Pay to Play, or Slants

From a Kimberley Strassel column in Thursday’s Wall Street Journal comes this nugget.

…the Associated Press’s extraordinary finding this week that of the 154 outside people Mrs. Clinton met with in the first years of her tenure, more than half were Clinton Foundation donors. Clinton apologists, like Vox’s Matthew Yglesias, are claiming that statistic is overblown, because the 154 doesn’t include thousands of meetings held with foreign diplomats and U.S. officials.

Nice try. As the nation’s top diplomat, Mrs Clinton was obliged to meet with diplomats and officials—not with others. Only a blessed few outsiders scored meetings with the harried secretary of state and, surprise, most of the blessed were Clinton Foundation donors.

What she said.

And yet the NLMSM insists—brags, really—that it’s entirely appropriate to take sides against Republican Party Presidential candidate Donald Trump, not in their opinion pieces, but in their “fact” reporting pieces, also.  Objective journalism be damned.

Here’s Ezra Klein, of JournoList infamy:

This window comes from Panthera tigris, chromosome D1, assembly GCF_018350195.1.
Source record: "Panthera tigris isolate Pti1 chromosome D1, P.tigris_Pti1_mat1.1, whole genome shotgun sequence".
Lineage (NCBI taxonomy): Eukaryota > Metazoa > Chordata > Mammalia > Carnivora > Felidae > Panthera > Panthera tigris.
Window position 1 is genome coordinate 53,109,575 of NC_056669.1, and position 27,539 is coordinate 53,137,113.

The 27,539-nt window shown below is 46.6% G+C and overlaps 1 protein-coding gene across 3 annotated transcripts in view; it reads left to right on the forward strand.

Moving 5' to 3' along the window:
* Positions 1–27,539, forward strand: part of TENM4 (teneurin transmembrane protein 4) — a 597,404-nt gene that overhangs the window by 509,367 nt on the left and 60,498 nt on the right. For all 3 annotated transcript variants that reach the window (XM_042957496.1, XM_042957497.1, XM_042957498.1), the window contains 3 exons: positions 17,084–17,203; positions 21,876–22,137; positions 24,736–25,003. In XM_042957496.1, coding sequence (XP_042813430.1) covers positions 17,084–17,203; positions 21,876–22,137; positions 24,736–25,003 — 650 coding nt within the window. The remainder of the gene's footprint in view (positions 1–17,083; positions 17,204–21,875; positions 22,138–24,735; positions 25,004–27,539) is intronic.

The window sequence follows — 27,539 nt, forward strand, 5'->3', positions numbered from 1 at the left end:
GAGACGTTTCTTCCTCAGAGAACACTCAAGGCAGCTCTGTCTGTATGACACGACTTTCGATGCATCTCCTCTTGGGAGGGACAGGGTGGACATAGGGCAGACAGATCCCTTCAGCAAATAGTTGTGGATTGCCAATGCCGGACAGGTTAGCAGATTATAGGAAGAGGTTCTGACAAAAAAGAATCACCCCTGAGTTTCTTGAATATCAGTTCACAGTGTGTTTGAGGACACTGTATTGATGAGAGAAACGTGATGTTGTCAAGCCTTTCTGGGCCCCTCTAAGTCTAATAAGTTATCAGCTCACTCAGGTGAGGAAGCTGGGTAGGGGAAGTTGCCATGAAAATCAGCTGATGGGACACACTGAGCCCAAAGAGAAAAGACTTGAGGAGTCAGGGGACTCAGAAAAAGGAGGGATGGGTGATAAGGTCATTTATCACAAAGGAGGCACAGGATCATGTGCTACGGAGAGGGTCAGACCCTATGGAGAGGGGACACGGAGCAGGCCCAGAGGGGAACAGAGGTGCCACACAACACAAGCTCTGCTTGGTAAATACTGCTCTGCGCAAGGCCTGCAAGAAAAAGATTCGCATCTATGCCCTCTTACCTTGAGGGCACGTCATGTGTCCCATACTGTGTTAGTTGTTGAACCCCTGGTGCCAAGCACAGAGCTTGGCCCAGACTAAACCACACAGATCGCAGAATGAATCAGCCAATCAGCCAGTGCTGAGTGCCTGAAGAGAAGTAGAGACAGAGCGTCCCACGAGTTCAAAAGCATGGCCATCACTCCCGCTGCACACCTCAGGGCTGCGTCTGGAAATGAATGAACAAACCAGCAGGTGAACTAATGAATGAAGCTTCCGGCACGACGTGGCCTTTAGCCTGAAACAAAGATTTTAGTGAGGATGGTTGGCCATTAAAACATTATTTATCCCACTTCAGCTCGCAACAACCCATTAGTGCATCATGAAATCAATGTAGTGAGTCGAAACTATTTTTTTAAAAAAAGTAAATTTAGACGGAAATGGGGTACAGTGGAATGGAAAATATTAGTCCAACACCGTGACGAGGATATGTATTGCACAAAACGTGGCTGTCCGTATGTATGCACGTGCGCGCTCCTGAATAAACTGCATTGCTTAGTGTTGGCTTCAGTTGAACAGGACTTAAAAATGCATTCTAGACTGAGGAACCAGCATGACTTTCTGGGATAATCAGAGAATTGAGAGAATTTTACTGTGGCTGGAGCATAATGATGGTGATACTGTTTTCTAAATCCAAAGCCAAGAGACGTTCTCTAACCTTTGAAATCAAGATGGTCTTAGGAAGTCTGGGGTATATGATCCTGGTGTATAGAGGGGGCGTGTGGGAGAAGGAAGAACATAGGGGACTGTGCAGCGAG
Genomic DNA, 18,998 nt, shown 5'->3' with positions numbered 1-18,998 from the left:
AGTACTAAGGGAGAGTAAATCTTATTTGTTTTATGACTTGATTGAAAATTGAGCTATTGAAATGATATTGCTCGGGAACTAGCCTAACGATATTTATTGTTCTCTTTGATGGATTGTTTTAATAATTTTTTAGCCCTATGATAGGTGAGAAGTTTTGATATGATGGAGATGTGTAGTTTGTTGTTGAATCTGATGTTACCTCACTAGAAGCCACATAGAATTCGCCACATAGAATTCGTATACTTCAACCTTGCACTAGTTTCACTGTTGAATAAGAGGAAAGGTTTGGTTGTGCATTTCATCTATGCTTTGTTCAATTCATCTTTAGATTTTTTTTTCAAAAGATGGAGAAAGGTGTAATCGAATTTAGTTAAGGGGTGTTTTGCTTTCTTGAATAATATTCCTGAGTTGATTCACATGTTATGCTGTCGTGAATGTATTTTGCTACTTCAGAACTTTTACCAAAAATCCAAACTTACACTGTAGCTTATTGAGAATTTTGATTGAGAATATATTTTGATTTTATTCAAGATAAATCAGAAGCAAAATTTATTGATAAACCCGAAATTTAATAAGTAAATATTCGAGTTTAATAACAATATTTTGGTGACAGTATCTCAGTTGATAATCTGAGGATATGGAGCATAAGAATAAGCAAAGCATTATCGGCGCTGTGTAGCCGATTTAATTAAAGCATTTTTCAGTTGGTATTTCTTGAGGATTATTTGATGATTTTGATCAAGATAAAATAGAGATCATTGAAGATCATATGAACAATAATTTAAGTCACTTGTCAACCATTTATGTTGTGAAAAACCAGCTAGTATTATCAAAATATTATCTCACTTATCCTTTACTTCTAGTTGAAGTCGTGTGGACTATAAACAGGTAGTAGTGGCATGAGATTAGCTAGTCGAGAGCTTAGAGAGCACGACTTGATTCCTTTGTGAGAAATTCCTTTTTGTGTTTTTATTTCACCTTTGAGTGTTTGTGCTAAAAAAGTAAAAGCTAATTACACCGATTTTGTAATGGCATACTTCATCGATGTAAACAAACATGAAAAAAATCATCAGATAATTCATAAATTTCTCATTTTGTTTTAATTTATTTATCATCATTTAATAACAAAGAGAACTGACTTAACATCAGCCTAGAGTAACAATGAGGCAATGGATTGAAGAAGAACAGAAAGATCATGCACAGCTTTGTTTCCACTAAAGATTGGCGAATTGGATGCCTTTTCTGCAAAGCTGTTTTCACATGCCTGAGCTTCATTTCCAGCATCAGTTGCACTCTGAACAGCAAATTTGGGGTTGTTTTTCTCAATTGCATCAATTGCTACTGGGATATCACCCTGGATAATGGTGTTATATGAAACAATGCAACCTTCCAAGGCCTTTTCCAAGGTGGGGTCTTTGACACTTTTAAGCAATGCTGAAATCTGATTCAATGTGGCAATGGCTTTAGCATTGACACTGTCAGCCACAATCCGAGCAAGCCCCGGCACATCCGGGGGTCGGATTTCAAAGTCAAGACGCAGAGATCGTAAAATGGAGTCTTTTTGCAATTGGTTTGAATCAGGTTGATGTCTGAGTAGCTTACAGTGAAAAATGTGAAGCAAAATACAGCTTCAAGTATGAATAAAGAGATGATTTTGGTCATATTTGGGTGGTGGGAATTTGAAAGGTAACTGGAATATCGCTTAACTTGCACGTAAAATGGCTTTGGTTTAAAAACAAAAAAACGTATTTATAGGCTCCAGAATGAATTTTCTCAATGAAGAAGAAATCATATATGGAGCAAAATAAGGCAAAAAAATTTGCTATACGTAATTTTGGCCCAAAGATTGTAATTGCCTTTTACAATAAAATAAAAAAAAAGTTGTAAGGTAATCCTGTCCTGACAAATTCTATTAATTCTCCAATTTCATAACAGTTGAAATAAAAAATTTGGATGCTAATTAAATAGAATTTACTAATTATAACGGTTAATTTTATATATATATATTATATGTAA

The media has felt increasingly free to cover Trump as an alien, dangerous, and dishonest phenomenon[.]

And Jim Rutenberg of The New York Times:

If you’re a working journalist and you believe that Donald J Trump is a demagogue playing to the nation’s worst racist and nationalistic tendencies, that he cozies up to anti-American dictators and that he would be dangerous with control of the United States nuclear codes, how the heck are you supposed to cover him?

It’s made starkly clear by Jorge Ramos, of Univision:

…journalists cannot be objective when they are confronted with “racism, discrimination, corruption, public life, dictatorships or violations of human rights.”

These views of Trump, in opinion pieces, are entirely legitimate, but it’s interesting to note that none of this criticism, this assumption of nefariousness, is evident in the same press’ coverage of Democratic Party Presidential candidate Hillary Clinton, despite her plain lawlessness and her evident conflicts of interest.

If the press feels free to be this proudly biased against one party, one candidate, it can only feel free to be similarly biased toward any other politician, any other party.  Too much of the Fourth Estate has transformed itself into a fifth column.

One thought on “Pay to Play, or Slants

  1. Pingback: Speaking of Hiding Things | A Plebe's Site

Leave a Reply

Your email address will not be published. Required fields are marked *